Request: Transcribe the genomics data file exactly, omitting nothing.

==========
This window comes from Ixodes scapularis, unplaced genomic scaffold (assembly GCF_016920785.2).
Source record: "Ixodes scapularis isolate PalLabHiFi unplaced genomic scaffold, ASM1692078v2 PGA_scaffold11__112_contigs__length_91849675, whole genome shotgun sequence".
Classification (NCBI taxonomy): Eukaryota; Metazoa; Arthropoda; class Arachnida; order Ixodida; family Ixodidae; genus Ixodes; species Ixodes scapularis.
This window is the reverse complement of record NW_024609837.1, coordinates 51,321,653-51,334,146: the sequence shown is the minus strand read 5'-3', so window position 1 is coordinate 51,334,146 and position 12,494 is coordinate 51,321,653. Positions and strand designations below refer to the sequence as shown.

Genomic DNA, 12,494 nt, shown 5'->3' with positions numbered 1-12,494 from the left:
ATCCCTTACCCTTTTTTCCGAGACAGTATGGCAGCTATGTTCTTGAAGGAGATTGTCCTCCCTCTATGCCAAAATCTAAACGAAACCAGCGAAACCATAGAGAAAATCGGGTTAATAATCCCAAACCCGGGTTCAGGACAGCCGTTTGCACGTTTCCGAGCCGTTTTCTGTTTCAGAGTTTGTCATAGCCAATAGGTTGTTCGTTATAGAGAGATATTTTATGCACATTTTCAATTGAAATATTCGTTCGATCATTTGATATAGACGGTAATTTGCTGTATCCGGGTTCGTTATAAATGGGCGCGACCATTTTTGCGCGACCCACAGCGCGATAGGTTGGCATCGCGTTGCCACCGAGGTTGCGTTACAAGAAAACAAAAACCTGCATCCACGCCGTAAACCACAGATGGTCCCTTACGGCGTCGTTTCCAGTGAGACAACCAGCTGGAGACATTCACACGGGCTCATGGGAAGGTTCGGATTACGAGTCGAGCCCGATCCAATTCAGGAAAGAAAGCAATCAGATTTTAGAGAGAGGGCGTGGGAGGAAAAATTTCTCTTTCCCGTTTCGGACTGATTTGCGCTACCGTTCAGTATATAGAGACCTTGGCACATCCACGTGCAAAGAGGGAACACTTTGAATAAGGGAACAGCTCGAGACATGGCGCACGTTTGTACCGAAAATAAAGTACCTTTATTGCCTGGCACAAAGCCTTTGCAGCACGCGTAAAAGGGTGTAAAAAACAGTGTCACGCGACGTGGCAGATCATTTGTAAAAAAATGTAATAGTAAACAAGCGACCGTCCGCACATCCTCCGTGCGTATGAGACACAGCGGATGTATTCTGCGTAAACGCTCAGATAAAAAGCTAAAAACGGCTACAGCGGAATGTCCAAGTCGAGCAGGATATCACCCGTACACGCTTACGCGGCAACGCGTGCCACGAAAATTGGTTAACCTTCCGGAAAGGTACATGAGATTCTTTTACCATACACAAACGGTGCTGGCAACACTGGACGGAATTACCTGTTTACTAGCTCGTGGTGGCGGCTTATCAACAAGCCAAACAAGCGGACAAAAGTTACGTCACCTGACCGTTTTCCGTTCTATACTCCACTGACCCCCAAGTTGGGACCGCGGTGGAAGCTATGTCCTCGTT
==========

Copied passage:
This window comes from Ixodes scapularis, unplaced genomic scaffold (assembly GCF_016920785.2).
Source record: "Ixodes scapularis isolate PalLabHiFi unplaced genomic scaffold, ASM1692078v2 PGA_scaffold11__112_contigs__length_91849675, whole genome shotgun sequence".
Classification (NCBI taxonomy): Eukaryota; Metazoa; Arthropoda; class Arachnida; order Ixodida; family Ixodidae; genus Ixodes; species Ixodes scapularis.
This window is the reverse complement of record NW_024609837.1, coordinates 51,321,653-51,334,146: the sequence shown is the minus strand read 5'-3', so window position 1 is coordinate 51,334,146 and position 12,494 is coordinate 51,321,653. Positions and strand designations below refer to the sequence as shown.

Genomic DNA, 12,494 nt, shown 5'->3' with positions numbered 1-12,494 from the left:
ATCCCTTACCCTTTTTTCCGAGACAGTATGGCAGCTATGTTCTTGAAGGAGATTGTCCTCCCTCTATGCCAAAATCTAAACGAAACCAGCGAAACCATAGAGAAAATCGGGTTAATAATCCCAAACCCGGGTTCAGGACAGCCGTTTGCACGTTTCCGAGCCGTTTTCTGTTTCAGAGTTTGTCATAGCCAATAGGTTGTTCGTTATAGAGAGATATTTTATGCACATTTTCAATTGAAATATTCGTTCGATCATTTGATATAGACGGTAATTTGCTGTATCCGGGTTCGTTATAAATGGGCGCGACCATTTTTGCGCGACCCACAGCGCGATAGGTTGGCATCGCGTTGCCACCGAGGTTGCGTTACAAGAAAACAAAAACCTGCATCCACGCCGTAAACCACAGATGGTCCCTTACGGCGTCGTTTCCAGTGAGACAACCAGCTGGAGACATTCACACGGGCTCATGGGAAGGTTCGGATTACGAGTCGAGCCCGATCCAATTCAGGAAAGAAAGCAATCAGATTTTAGAGAGAGGGCGTGGGAGGAAAAATTTCTCTTTCCCGTTTCGGACTGATTTGCGCTACCGTTCAGTATATAGAGACCTTGGCACATCCACGTGCAAAGAGGGAACACTTTGAATAAGGGAACAGCTCGAGACATGGCGCACGTTTGTACCGAAAATAAAGTACCTTTATTGCCTGGCACAAAGCCTTTGCAGCACGCGTAAAAGGGTGTAAAAAACAGTGTCACGCGACGTGGCAGATCATTTGTAAAAAAATGTAATAGTAAACAAGCGACCGTCCGCACATCCTCCGTGCGTATGAGACACAGCGGATGTATTCTGCGTAAACGCTCAGATAAAAAGCTAAAAACGGCTACAGCGGAATGTCCAAGTCGAGCAGGATATCACCCGTACACGCTTACGCGGCAACGCGTGCCACGAAAATTGGTTAACCTTCCGGAAAGGTACATGAGATTCTTTTACCATACACAAACGGTGCTGGCAACACTGGACGGAATTACCTGTTTACTAGCTCGTGGTGGCGGCTTATCAACAAGCCAAACAAGCGGACAAAAGTTACGTCACCTGACCGTTTTCCGTTCTATACTCCACTGACCCCCAAGTTGGGACCGCGGTGGAAGCTATGTCCTCGTT